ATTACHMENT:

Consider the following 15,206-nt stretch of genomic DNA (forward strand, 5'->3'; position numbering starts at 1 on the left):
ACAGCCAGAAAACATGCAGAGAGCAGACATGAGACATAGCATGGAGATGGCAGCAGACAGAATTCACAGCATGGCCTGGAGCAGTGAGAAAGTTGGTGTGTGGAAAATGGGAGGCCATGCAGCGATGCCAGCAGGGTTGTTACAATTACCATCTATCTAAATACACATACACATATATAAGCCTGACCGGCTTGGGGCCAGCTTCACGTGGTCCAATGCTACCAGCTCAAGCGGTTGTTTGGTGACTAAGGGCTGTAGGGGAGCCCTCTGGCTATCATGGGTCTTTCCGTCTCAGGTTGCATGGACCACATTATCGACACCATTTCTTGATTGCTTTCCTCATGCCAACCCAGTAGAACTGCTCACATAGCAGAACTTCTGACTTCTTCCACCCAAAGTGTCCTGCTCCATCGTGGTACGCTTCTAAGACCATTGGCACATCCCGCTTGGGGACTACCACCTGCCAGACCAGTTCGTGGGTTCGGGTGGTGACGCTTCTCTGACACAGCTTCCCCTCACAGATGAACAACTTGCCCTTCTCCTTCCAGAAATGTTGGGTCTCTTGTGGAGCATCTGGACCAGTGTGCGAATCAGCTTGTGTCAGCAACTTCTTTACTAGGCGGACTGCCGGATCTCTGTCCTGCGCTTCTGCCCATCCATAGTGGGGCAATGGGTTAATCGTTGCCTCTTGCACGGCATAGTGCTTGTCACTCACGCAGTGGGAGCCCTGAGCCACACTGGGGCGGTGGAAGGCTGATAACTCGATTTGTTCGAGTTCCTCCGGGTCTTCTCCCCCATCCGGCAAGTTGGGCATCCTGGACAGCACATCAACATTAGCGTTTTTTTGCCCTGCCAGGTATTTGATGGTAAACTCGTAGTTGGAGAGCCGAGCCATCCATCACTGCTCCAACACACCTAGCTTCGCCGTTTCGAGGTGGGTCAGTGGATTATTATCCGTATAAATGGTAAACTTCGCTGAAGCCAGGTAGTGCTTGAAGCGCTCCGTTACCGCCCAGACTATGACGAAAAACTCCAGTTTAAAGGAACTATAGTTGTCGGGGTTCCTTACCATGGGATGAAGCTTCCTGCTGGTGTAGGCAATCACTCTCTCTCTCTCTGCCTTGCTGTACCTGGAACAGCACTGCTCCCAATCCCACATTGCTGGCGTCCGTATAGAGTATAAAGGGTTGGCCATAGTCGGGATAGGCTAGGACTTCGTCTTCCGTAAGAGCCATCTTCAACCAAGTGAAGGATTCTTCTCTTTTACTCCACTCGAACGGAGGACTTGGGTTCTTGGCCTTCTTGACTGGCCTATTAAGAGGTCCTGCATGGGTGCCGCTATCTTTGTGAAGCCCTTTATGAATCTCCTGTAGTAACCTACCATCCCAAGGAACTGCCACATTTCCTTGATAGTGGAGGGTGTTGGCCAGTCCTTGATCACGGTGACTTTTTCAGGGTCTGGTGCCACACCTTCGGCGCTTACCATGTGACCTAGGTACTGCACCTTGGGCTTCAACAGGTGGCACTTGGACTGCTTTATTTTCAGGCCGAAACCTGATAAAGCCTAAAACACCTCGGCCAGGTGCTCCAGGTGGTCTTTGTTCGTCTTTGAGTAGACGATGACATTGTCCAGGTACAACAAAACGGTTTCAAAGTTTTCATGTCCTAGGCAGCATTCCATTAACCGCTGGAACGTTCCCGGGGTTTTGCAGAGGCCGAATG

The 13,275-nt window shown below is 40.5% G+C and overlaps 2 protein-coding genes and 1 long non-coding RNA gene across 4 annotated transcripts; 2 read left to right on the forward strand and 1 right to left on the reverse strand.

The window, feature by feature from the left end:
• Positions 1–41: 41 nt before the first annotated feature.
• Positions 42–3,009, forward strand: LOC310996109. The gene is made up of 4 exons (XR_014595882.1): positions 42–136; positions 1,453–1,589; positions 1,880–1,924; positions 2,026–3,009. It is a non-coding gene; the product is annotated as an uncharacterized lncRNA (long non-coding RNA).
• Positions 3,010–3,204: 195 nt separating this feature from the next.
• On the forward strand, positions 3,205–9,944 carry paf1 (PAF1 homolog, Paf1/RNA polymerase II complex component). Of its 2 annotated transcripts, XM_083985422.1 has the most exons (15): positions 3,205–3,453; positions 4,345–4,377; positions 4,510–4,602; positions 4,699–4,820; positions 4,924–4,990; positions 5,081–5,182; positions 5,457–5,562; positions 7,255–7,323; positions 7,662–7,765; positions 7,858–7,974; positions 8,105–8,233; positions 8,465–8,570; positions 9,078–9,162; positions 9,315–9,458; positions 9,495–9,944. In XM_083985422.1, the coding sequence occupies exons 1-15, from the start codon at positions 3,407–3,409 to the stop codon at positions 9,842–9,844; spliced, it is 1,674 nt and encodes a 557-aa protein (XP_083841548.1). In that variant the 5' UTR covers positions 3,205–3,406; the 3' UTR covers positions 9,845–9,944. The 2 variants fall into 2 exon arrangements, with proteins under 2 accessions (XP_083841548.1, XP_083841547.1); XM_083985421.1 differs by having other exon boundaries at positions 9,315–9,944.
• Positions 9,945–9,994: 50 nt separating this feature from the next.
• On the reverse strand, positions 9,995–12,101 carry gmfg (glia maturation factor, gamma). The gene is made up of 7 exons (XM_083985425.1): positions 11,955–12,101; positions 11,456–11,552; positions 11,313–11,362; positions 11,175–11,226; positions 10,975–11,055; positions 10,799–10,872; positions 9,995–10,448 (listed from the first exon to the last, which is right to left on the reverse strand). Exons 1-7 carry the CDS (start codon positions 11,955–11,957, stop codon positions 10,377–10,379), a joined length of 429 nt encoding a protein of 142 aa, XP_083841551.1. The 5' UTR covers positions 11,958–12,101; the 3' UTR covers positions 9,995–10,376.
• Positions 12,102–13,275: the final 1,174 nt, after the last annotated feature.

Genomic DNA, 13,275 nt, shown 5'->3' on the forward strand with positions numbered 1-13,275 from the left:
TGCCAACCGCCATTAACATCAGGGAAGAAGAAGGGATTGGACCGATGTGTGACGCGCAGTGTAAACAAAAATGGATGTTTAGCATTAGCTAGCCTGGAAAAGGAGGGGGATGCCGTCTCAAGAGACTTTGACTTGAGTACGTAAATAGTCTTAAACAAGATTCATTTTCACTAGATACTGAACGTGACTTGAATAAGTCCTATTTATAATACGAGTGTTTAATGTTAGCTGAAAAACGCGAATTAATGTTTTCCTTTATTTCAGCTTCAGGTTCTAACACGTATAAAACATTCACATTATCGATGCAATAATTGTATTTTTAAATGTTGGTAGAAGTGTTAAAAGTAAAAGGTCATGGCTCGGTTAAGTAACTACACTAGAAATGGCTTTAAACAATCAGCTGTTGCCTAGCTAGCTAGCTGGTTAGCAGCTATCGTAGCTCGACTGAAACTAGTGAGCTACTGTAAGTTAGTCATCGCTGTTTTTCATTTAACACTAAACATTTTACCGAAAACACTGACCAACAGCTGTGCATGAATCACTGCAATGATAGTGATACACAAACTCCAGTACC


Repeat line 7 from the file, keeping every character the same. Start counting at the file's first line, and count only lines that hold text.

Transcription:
• Positions 3,010–3,204: 195 nt separating this feature from the next.